2021 saw a period of economic recovery across the globe and New Zealand fared better than most amid the pandemic. There are two large issues challenging businesses now, however, and these are the talent and skills shortage along with the economic climate making it tougher for businesses to thrive.
In our latest webinar, the Beyond Recruitment Economic and Labour Report 2022/23 was introduced by our CE, Liza Viz, with support and commentary from Economist Shamubeel Eaqub. The webinar talks about the current state of the economy, the barriers to success for businesses and the trends shaping the New Zealand labour market.
Below is a summary of the key takeaways from our webinar that will give you some insight into the colliding factors because of the pandemic.
The Economic Outlook
The last three years have been the most unusual given the uncertainty with the pandemic in 2020 and the recovery from that in 2021. In 2022, we are seeing something entirely different with record high inflation and interest rates affecting businesses and residences.
We know that the economy isn’t as strong as it was and that there have been big increases (26%) in the costs of living that are impacting livelihoods – people are concerned about what’s coming next. There is hope that the reopening of the borders will help the economy going forward, but as yet the current immigration policies are still tough and haven’t reflected that.
The economy is currently slowing down, within investments and hiring.
We are currently seeing record labour shortages and are dealing with the toughest labour market since the 1960s.
All of the previously low-interest rates and government fiscal injections that people enjoyed are being reversed with rising rates and political uncertainty being the new normal.
The impact of the war between Ukraine and Russia has pushed up the costs of food and fuel and with China still pursuing zero COVID, shipping costs are still going to be high.
Economic slowing may lead to businesses closing their doors, with some sectors more vulnerable than others.
A Challenging Labour Market
The pandemic taught employers and their teams that there were more possibilities and options when it comes to the way people work – and that still continues. In this new normal post-pandemic, flexible work is still popular and is now included as part of employee engagement programmes. This has been transformative for most businesses are trying to entice people into work during record talent shortages.
However, the market itself is still a huge challenge and finding and retaining people is harder – 95% of talent sourcing is actually tougher now than pre-pandemic. On top of this, pay rises have increased and are now at 3-5% as opposed to 1-2% in 2021. It’s important that employers plan for what could come next as these disruptions may not go away just yet.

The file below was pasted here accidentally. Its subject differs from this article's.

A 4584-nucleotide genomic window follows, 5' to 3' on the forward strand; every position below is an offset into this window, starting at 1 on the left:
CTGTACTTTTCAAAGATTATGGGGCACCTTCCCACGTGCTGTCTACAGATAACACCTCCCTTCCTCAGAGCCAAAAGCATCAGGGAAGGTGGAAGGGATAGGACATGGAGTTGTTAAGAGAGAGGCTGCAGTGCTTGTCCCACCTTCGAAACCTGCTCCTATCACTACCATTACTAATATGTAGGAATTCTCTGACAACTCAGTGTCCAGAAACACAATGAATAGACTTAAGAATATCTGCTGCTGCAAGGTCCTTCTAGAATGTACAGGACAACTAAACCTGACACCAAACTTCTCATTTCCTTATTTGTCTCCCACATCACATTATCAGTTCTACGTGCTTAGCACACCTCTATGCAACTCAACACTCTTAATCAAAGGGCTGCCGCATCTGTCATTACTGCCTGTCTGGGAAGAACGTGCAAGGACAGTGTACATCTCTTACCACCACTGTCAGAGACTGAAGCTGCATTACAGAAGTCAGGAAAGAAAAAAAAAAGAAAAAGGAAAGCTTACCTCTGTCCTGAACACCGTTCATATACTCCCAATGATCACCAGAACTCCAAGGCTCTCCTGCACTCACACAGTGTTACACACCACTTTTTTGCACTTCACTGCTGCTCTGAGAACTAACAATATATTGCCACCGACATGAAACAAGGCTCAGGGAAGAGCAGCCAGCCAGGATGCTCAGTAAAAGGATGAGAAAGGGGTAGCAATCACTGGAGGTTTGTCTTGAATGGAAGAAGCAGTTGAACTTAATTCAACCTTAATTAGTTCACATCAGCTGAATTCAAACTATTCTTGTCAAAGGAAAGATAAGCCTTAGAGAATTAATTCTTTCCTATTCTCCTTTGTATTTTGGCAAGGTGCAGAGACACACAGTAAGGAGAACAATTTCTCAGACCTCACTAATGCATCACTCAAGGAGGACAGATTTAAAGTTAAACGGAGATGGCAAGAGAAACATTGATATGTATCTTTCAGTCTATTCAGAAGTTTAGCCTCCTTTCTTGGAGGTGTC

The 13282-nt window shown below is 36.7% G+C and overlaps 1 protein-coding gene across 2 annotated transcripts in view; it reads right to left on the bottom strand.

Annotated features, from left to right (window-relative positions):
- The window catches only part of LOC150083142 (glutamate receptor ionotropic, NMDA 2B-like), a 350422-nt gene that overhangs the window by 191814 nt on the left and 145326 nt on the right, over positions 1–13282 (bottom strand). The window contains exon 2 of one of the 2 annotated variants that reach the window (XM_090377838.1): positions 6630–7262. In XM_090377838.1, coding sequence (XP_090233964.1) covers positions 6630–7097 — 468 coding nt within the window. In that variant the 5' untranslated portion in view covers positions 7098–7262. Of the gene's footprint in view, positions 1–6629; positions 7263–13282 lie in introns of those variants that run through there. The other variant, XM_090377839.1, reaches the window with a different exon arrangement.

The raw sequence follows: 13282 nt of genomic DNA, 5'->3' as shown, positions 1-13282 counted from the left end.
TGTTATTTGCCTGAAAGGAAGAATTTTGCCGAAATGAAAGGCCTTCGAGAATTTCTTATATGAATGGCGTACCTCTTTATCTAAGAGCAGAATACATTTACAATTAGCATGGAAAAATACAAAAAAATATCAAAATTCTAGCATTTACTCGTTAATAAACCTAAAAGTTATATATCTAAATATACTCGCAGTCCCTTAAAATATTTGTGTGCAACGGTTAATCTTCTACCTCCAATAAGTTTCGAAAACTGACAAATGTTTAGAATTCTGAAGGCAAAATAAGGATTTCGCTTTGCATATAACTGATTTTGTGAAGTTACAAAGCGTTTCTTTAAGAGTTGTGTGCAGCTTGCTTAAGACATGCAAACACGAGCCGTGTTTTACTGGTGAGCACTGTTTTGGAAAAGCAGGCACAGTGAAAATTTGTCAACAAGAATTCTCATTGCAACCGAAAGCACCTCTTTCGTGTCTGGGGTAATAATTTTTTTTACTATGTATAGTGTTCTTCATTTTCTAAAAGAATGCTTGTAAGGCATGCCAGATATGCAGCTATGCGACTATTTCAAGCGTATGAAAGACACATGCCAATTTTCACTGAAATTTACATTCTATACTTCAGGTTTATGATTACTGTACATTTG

Business confidence is currently static – suggesting that New Zealand employers feel that the difficulties are temporary.
83% of respondents to our survey found that retention is much harder, which poses a problem when our economic report reflects that employers need to focus on retention as a priority.
Employers are asking employees to spread their workload to cope with COVID-related absenteeism and they are feeling an above-average impact because of this.
Skilled labour shortages have driven an aggressive candidate market, culminating in a frenzied war for talent.
There is a trend in huge offers to employees, which is increasing the rate of multi and counteroffers and these are usually beyond the realm of affordability.
Things are Changing Quickly
There is a lot for businesses to overcome right now and things are changing quickly. In light of the economic uncertainty, recessionary talk, housing nervousness and the cost of living rising, there is caution in the market. Businesses will be tightening their belts and cutting costs, and employers have mobilised to work with talent and skills shortages by recalibrating their business operations.
The year ahead will be tough, but there are options! Businesses can ride the wave of change and may not have to close their doors. They can do this by fine-tuning their structures, taking a look at their capabilities and utilising the help of temps to fill employment gaps.
Candidates who moved for money are boomeranging back to their original employers, saying that money wasn’t the right motivation.
The caution surrounding skills shortages extends to hiring freezes, redundancies and restructures.
Employers need to focus on retention and flexible policies to keep the talent they have.
Outsourcing and automation are cited to be important to keep businesses running during the talent shortage.
This is just a glimpse of what was covered in the webinar – we encourage you to click below and view the recording and presentation slides to get a full picture of the economic insights.
For a comprehensive look into how New Zealand businesses are adjusting to the current talent shortages, as well as the notable trends around salaries/rates within specific industries and occupations, click the button below to download your exclusive copy of our Beyond Recruitment Economic & Labour Report 2022/23.
If you have any questions regarding the webinar or report or would like to find out how we can support you and your business during this time, please don’t hesitate to reach out.